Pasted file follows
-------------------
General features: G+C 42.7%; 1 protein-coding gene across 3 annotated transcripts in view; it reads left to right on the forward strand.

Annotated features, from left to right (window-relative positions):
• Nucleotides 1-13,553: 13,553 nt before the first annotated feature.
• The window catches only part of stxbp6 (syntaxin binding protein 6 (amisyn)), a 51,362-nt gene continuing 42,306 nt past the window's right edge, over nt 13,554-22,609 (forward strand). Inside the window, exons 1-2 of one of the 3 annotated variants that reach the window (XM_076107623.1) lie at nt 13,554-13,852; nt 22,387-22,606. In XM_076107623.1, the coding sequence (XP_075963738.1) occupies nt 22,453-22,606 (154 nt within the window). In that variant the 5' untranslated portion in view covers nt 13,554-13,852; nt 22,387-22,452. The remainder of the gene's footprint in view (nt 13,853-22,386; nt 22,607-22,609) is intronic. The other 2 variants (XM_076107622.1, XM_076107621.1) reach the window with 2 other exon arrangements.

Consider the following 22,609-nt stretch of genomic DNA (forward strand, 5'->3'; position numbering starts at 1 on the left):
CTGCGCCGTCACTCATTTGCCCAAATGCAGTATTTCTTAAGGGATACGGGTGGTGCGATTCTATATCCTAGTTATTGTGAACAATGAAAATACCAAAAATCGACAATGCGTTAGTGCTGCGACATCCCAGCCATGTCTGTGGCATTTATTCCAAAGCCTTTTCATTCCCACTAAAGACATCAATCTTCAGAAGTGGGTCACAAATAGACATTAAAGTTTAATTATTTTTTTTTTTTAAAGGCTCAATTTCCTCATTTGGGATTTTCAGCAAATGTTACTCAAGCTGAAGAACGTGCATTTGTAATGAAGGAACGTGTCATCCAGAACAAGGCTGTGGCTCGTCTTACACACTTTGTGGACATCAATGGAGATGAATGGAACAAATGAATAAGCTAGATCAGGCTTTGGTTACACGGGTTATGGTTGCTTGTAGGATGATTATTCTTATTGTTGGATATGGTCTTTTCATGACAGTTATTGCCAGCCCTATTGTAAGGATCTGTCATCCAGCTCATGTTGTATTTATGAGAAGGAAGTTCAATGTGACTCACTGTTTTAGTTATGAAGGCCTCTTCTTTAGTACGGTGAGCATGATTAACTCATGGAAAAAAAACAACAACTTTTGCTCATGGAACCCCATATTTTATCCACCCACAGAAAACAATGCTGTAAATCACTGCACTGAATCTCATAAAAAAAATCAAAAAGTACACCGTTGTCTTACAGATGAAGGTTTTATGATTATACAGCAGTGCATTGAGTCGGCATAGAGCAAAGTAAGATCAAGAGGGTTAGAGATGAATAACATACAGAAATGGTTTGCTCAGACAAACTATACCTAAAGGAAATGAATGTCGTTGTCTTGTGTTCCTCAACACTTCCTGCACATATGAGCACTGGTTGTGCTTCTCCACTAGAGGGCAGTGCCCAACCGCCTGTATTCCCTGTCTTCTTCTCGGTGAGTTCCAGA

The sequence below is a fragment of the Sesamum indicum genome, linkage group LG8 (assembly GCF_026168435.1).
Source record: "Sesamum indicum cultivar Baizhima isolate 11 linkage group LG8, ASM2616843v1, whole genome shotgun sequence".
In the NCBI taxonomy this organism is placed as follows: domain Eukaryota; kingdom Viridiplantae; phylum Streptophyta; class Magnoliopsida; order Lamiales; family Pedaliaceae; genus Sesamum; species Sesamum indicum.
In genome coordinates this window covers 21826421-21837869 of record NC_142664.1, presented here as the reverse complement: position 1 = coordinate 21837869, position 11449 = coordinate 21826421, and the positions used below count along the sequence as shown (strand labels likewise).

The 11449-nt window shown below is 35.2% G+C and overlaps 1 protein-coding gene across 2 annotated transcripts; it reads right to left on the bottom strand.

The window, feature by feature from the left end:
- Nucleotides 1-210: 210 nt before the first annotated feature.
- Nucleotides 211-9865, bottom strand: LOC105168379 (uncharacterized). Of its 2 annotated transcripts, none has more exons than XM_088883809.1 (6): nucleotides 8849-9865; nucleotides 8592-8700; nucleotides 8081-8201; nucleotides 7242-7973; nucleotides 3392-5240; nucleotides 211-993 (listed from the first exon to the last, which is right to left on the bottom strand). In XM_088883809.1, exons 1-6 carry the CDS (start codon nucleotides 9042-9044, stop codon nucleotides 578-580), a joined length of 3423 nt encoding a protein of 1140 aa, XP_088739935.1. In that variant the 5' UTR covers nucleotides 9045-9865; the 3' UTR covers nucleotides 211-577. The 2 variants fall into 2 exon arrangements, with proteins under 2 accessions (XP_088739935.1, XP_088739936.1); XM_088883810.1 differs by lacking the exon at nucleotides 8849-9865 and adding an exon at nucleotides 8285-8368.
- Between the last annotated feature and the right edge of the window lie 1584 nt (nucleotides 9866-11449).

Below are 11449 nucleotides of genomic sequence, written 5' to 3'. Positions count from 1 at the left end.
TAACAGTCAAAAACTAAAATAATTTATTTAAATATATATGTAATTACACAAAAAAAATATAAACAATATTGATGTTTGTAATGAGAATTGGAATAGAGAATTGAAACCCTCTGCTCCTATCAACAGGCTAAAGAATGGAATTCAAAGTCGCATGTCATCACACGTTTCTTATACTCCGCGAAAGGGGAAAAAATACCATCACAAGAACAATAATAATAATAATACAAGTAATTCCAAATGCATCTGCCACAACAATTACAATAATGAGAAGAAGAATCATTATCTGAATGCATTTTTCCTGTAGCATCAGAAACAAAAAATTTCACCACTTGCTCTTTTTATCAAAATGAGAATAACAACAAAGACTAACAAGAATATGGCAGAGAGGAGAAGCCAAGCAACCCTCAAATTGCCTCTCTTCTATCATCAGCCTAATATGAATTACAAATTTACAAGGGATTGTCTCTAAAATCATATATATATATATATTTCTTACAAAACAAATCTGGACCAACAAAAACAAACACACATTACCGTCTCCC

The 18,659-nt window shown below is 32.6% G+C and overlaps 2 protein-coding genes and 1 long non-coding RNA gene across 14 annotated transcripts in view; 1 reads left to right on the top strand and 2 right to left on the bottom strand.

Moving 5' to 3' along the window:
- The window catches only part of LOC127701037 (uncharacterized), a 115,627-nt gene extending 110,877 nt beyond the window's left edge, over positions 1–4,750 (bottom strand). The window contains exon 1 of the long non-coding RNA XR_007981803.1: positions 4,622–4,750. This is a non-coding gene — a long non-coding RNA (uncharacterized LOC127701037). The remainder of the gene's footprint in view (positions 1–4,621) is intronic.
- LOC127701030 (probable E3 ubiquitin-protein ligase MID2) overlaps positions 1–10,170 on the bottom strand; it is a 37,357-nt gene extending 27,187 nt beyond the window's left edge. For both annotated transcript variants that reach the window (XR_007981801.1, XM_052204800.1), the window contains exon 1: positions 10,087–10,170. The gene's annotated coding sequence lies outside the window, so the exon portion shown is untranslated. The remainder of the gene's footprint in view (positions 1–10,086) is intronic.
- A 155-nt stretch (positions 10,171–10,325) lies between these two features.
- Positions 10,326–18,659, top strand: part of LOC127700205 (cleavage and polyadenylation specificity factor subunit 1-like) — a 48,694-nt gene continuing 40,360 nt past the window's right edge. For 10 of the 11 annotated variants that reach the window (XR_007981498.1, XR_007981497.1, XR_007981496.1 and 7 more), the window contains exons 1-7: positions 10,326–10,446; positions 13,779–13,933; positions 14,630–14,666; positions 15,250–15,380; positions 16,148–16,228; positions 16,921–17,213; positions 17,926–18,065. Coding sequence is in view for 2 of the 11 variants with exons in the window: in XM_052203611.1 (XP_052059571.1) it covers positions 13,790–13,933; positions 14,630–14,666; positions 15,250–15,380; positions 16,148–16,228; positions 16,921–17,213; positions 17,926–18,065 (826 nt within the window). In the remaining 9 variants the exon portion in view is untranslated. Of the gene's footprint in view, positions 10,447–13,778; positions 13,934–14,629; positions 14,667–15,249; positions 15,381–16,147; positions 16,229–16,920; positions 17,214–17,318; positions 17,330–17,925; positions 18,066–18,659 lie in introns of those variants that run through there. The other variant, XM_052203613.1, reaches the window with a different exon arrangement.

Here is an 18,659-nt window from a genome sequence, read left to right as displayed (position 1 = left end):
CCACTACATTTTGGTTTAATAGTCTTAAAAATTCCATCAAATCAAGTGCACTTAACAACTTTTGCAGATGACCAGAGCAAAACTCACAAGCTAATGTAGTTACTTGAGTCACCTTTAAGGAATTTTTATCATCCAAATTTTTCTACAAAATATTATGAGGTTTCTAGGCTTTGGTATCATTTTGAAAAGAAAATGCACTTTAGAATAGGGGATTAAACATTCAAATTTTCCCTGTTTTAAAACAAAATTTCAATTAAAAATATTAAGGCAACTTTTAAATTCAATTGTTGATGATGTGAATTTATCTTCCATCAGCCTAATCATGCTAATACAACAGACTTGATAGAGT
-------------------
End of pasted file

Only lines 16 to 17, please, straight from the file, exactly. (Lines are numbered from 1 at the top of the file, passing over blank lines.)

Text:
Below are 11449 nucleotides of genomic sequence, written 5' to 3'. Positions count from 1 at the left end.
TAACAGTCAAAAACTAAAATAATTTATTTAAATATATATGTAATTACACAAAAAAAATATAAACAATATTGATGTTTGTAATGAGAATTGGAATAGAGAATTGAAACCCTCTGCTCCTATCAACAGGCTAAAGAATGGAATTCAAAGTCGCATGTCATCACACGTTTCTTATACTCCGCGAAAGGGGAAAAAATACCATCACAAGAACAATAATAATAATAATACAAGTAATTCCAAATGCATCTGCCACAACAATTACAATAATGAGAAGAAGAATCATTATCTGAATGCATTTTTCCTGTAGCATCAGAAACAAAAAATTTCACCACTTGCTCTTTTTATCAAAATGAGAATAACAACAAAGACTAACAAGAATATGGCAGAGAGGAGAAGCCAAGCAACCCTCAAATTGCCTCTCTTCTATCATCAGCCTAATATGAATTACAAATTTACAAGGGATTGTCTCTAAAATCATATATATATATATATTTCTTACAAAACAAATCTGGACCAACAAAAACAAACACACATTACCGTCTCCC